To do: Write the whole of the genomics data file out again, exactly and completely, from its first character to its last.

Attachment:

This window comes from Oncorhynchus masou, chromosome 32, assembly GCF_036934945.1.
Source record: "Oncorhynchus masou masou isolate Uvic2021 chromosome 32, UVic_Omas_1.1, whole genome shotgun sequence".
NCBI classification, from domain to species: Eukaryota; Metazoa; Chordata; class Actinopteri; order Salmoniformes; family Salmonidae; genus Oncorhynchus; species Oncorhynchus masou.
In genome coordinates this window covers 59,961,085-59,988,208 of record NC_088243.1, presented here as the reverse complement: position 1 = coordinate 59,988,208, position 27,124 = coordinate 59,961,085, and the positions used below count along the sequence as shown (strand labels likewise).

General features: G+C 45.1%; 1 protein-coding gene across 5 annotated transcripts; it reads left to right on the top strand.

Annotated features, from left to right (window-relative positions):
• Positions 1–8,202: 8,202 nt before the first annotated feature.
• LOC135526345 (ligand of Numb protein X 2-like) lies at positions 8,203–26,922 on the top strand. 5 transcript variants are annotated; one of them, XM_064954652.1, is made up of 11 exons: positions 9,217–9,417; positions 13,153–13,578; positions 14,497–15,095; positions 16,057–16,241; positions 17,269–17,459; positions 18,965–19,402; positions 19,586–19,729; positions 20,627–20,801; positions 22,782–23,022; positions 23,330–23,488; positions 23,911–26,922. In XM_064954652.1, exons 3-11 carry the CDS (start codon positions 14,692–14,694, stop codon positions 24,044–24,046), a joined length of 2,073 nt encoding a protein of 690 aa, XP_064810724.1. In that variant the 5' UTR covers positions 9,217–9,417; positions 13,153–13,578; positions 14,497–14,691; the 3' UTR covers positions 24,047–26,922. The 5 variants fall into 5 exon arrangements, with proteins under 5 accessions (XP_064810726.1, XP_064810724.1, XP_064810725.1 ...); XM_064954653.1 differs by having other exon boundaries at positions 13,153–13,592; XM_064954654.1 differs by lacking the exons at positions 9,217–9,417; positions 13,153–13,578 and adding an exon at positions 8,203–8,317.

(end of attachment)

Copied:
This window comes from Oncorhynchus masou, chromosome 32, assembly GCF_036934945.1.
Source record: "Oncorhynchus masou masou isolate Uvic2021 chromosome 32, UVic_Omas_1.1, whole genome shotgun sequence".
NCBI classification, from domain to species: Eukaryota; Metazoa; Chordata; class Actinopteri; order Salmoniformes; family Salmonidae; genus Oncorhynchus; species Oncorhynchus masou.
In genome coordinates this window covers 59,961,085-59,988,208 of record NC_088243.1, presented here as the reverse complement: position 1 = coordinate 59,988,208, position 27,124 = coordinate 59,961,085, and the positions used below count along the sequence as shown (strand labels likewise).

General features: G+C 45.1%; 1 protein-coding gene across 5 annotated transcripts; it reads left to right on the top strand.

Annotated features, from left to right (window-relative positions):
• Positions 1–8,202: 8,202 nt before the first annotated feature.
• LOC135526345 (ligand of Numb protein X 2-like) lies at positions 8,203–26,922 on the top strand. 5 transcript variants are annotated; one of them, XM_064954652.1, is made up of 11 exons: positions 9,217–9,417; positions 13,153–13,578; positions 14,497–15,095; positions 16,057–16,241; positions 17,269–17,459; positions 18,965–19,402; positions 19,586–19,729; positions 20,627–20,801; positions 22,782–23,022; positions 23,330–23,488; positions 23,911–26,922. In XM_064954652.1, exons 3-11 carry the CDS (start codon positions 14,692–14,694, stop codon positions 24,044–24,046), a joined length of 2,073 nt encoding a protein of 690 aa, XP_064810724.1. In that variant the 5' UTR covers positions 9,217–9,417; positions 13,153–13,578; positions 14,497–14,691; the 3' UTR covers positions 24,047–26,922. The 5 variants fall into 5 exon arrangements, with proteins under 5 accessions (XP_064810726.1, XP_064810724.1, XP_064810725.1 ...); XM_064954653.1 differs by having other exon boundaries at positions 13,153–13,592; XM_064954654.1 differs by lacking the exons at positions 9,217–9,417; positions 13,153–13,578 and adding an exon at positions 8,203–8,317.